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  1. **…four American adversaries: Russia, Iran, the Syrian government, and the Islamic State**

    The latter is the enemy of the other three. Logically, therefore ISIS must be an ally of the US, which in fact is the case. The US spawned and supported ISIS in western Iraq and eastern Syria in order to create a Sunni buffer state and blunt Iranian influence, as Sy Hersh reported years ago. General Flynn was the chief of DOD Intel at the time, and also reported on it (Flynn will soon be off to prison).

  2. Actually Syria is even more complex than the author or the previous comment offer. No mention of the fact that while brutal against any rival or enemy, the Assad regime since 1970 has always protected minorities, including Kurds. Remember the Assad family are Alawi minority themselves. They massacred thousands of militant Sunnis in Hama in 1983. Assad never fired a shot at Israel. The choice was never between Assad and democracy, but like Egypt, between Assad and militant Islam. We got it wrong back in 2011-2012 and still seem to be.

  3. What George W. and Trump showed through their victories is that dumb down analysis of results is the way to go. GW’s mini phrases with one focus bite was the staple of his success and appealed to the masses. Trump showed that what people believe and reality have nothing to do with one another. NYT after all is trying to sell papers and not impress the elite.
    Great article on why I religiously read LL.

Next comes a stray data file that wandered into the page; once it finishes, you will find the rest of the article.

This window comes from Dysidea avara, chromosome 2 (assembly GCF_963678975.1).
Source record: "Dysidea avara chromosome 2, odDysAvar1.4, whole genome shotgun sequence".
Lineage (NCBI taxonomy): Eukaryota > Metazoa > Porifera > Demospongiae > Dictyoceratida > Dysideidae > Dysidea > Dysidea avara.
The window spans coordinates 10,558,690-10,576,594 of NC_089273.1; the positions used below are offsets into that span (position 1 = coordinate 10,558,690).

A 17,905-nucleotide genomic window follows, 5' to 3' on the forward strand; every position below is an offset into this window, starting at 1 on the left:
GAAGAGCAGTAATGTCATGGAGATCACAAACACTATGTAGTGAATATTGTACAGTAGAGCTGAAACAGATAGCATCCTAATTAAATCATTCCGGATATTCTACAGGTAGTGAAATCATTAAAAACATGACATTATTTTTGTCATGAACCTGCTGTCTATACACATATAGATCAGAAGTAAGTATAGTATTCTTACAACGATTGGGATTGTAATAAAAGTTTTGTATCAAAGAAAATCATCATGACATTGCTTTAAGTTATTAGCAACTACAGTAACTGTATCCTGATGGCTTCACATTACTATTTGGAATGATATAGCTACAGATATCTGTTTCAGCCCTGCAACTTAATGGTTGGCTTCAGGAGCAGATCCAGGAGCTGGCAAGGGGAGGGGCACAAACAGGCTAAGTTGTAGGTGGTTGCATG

4. I entirely agree with Wright’s opinion. Not only the NY Times, also some of the Pentagon advisors and former generals have been iteratively claiming the ISIS ‘threat’ in Syria after the retreat of the U.S. troops. I wrote a comment to the NY Times about this, which was after all published. Good sign. But, still, several publications about Kurds claims, point to the same direction. Now, it was clear that both Kurds and U.S., with the fighting against ISIS, were mutually profiting in a very opportunistic manner. First, the development of ISIS was an outreach that the U.S. was incapable to forecast, the C.I.A. being deeply involved in the training and financing of many of the future ‘warriors’ that went for the Caliphate. It was only when the crude brutality of the jihadists showed up even in front of U.S. nationals that the U.S. government reacted. Then the Syrian Kurds saw with an ‘alliance’ with the U.S. the possibility to advance in their own ambitions for independence from Syrian rule and extend their positions. Let’s not be naive… the Kurds in the fight conquered territory belonging to no-Kurds Syrians. Branding the ISIS threat the Kurds play the same cord.